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COLLEGE STATION --

Two College of Science faculty are among the five Texas A&M University faculty appointed to the rank of university distinguished professor, effective September 1, 2012.

Dr. Paul S. Cremer, professor of chemistry, and Dr. David M. Lee, professor of physics and astronomy, have been recognized along with Dr. Christopher Layne (George Bush School of Government and Public Service), Dr. Timothy Phillips (College of Veterinary Medicine and Biomedical Sciences) and Dr. Guoyao Wu (College of Agriculture and Life Sciences), who were announced Monday (Apr. 30) as the latest recipients of the coveted title, which is bestowed in perpetuity and awarded to a maximum of five Texas A&M faculty members each year.

The 2012 honorees join a select group of 64 currently active distinguished professors at Texas A&M, nearly half of whom are affiliated with the College of Science. All are recognized as being among the top 2 percent of active researchers in his or her field by peers in top-ranked academic institutions throughout the world.

"University Distinguished Professors represent the highest level of achievement for our faculty," said Karan L. Watson, provost and executive vice president for academic affairs. "Their scholarship will have a lasting impact on their respective fields of study for many generations to come, and it demonstrates to the world the high quality of scholarship underway at Texas A&M University."

The Texas A&M Foundation will host a reception on May 1 recognizing the five new university distinguished professors and honoring all of the distinguished professors. The foundation generously provides funding for the annual $5,000 bursary that each of the new university distinguished professors will receive each of the next five years.

Cremer, professor and holder of the Arthur E. Martell Chair of Chemistry, joined the Texas A&M Department of Chemistry faculty in 1998. He earned a B.A. from the University of Wisconsin-Madison and a Ph.D. from the University of California at Berkeley. He was an American Chemical Society Sigal Postdoctoral Fellow at Stanford University. Cremer has a national and international reputation in the field of biological surface science, which is considered to be one of the broadest, most interdisciplinary and fundamentally important fields of chemistry and biology. Cremer's work is key to unraveling the mysteries of why water is essential to making biology and life possible. The impact of this work will continue well into the future because his very fundamental studies of intermolecular interactions in biology and life are at the core of understanding how life works, how to improve the process for drug design and how to think about toxicity. In addition to his novel contributions in research, Cremer is one of the youngest chemists to serve as an editor for the Journal of the American Chemical Society. He also has been honored with numerous awards, including the O'Donnell Award from The Academy of Medicine, Engineering, and Science of Texas (TAMEST) and The Robert A. Welch Foundation Norman Hackerman Award in Chemical Research. He is a Fellow of the American Chemical Society and the American Association for the Advancement of Science.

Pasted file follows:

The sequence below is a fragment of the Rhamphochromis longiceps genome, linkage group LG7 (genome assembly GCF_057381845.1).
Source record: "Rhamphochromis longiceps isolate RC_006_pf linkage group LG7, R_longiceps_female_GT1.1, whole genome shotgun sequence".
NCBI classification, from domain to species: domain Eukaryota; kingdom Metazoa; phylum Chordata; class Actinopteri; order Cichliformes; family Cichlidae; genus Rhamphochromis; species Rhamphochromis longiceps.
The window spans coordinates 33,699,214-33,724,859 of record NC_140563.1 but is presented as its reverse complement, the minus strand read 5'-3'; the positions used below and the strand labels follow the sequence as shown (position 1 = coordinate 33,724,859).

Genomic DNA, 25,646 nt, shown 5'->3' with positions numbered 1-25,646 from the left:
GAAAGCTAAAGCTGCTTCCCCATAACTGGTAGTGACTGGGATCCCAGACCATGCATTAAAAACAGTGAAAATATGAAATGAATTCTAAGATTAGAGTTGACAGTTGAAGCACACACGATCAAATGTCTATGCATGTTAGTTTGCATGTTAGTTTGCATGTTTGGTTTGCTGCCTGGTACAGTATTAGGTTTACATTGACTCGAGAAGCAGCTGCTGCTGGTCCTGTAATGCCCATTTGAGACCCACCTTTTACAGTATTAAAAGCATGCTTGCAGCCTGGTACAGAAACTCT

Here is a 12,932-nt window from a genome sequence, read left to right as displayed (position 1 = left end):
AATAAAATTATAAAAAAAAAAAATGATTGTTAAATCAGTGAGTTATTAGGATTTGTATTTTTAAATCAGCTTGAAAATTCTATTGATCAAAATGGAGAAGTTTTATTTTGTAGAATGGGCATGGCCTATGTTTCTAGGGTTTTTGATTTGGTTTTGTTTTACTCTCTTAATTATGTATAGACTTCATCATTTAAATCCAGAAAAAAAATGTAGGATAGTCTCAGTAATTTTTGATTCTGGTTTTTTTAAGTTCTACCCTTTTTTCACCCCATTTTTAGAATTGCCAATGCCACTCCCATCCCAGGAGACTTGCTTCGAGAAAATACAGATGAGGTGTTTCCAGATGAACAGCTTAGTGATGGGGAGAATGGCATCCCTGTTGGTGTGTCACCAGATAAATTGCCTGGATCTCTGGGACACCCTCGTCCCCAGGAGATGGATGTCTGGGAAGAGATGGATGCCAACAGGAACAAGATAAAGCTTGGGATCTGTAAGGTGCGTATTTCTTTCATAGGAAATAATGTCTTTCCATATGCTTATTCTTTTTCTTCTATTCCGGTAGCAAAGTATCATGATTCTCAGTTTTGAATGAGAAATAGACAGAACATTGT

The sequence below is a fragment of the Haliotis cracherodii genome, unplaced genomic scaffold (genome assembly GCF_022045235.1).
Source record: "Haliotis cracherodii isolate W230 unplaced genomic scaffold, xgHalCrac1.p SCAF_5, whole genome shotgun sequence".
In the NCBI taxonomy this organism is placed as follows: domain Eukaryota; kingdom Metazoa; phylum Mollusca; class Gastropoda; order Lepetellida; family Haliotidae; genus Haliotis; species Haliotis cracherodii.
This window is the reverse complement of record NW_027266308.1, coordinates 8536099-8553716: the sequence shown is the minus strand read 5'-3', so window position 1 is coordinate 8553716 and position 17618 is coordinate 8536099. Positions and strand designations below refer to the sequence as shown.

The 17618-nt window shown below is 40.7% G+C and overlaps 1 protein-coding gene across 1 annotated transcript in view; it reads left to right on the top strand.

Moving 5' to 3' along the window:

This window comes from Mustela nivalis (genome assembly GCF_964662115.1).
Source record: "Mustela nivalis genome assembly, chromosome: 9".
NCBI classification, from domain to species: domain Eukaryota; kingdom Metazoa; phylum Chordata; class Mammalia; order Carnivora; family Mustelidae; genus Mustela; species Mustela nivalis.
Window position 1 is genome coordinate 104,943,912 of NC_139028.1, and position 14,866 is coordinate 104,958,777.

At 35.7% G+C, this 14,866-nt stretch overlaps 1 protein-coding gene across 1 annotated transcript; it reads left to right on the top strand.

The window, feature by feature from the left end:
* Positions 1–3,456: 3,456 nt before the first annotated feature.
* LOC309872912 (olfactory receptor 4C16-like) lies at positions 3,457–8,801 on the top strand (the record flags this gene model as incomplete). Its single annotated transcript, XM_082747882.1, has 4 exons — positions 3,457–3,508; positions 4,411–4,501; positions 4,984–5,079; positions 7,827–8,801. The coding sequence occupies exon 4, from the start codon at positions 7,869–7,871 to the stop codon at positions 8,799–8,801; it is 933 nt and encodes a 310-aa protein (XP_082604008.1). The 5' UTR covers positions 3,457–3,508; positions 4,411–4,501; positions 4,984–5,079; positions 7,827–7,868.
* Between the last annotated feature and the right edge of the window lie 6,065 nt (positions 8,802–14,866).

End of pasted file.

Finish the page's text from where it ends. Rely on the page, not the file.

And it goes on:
Lee, professor of physics and astronomy and a co-recipient of the 1996 Nobel Prize in Physics, joined the Texas A&M Department of Physics and Astronomy in 2009 as part of the department's condensed matter group. He also is the James Gilbert White Distinguished Professor of the Physical Sciences Emeritus at Cornell University. He earned a B.A. from Harvard, an M.S. from the University of Connecticut and a Ph.D. from Yale. Lee has made many noteworthy discoveries during his 50-plus-year career studying liquid and solid helium at low temperatures. He also was involved in studies of superconducting tunneling and in the discovery of nuclear spin waves in spin-polarized atomic hydrogen gas. Lee shared his Nobel Prize with fellow Cornell physicist Robert C. Richardson and Stanford University's Douglas D. Osheroff for their 1972 discovery of superfluidity in helium-3 (He-3). As a result of their breakthrough discovery, superfluid He-3 is now one of the richest systems in condensed matter physics, with exotic order parameters that exemplify a whole new set of physical concepts that impact many other areas, including cosmology. During the course of the trio's Nobel experiment, they also performed one of the first physics magnetic resonance imaging (MRI) experiments involving magnetic field gradients on the He-3 sample -- imaging work applied to subsequent biological sampling techniques and later to the human body in disease detection and diagnosis. In addition to being an in-demand international speaker, Lee has received numerous honorary degrees, and his students can be found on the faculties of the top universities and in top industrial positions around the world.

For a complete list of distinguished professors at Texas A&M, visit http://dof.tamu.edu/node/569.

-aTm-

Contact: Shana K. Hutchins, (979) 862-1237 or shutchins@science.tamu.edu

Sawtelle Nancy

  • Dr. Paul S. Cremer

  • Dr. David M. Lee

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